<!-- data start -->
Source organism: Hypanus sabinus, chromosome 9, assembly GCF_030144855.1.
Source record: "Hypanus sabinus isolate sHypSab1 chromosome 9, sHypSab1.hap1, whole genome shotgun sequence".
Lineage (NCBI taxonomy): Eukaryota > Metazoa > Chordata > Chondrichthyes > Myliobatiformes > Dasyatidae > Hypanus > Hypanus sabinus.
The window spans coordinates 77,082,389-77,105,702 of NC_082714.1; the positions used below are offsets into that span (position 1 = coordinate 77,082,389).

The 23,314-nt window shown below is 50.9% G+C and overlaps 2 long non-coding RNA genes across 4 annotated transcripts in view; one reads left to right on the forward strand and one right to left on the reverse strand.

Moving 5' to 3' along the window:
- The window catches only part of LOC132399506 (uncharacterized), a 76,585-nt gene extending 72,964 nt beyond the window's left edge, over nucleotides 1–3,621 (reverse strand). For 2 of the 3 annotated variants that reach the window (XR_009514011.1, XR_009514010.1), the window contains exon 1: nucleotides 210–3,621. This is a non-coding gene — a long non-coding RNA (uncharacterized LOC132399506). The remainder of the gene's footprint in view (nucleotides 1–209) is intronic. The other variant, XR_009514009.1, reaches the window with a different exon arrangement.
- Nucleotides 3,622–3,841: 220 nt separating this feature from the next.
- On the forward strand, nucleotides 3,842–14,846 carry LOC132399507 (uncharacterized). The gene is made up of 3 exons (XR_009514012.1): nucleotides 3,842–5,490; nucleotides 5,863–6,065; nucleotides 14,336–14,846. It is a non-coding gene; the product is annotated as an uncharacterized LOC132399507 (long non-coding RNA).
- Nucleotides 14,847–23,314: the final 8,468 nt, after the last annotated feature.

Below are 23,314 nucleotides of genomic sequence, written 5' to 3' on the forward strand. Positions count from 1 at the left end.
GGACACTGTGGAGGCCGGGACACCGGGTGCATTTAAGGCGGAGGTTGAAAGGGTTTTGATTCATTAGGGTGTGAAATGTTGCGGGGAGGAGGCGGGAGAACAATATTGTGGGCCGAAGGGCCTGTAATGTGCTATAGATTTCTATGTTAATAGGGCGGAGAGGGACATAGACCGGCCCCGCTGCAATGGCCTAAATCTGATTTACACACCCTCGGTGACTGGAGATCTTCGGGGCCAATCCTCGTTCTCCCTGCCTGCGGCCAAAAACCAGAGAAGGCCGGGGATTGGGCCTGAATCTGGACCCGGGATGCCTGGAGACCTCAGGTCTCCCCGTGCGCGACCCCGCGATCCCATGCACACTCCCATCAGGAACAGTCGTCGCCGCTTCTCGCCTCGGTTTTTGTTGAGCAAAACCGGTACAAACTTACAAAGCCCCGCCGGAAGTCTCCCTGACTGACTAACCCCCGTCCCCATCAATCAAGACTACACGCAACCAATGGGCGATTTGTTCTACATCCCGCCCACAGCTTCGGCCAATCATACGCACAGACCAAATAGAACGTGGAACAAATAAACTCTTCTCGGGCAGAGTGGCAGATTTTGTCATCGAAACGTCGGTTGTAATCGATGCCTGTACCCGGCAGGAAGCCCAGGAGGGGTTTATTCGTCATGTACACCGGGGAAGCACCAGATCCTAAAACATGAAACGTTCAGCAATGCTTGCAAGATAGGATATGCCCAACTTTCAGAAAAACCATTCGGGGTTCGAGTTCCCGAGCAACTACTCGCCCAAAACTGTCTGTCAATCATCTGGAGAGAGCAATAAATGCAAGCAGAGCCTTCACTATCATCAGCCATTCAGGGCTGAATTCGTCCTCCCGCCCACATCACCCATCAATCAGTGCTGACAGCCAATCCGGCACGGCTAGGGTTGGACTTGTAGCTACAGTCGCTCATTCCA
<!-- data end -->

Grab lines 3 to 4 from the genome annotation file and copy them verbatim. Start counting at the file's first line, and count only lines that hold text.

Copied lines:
Lineage (NCBI taxonomy): Eukaryota > Metazoa > Chordata > Chondrichthyes > Myliobatiformes > Dasyatidae > Hypanus > Hypanus sabinus.
The window spans coordinates 77,082,389-77,105,702 of NC_082714.1; the positions used below are offsets into that span (position 1 = coordinate 77,082,389).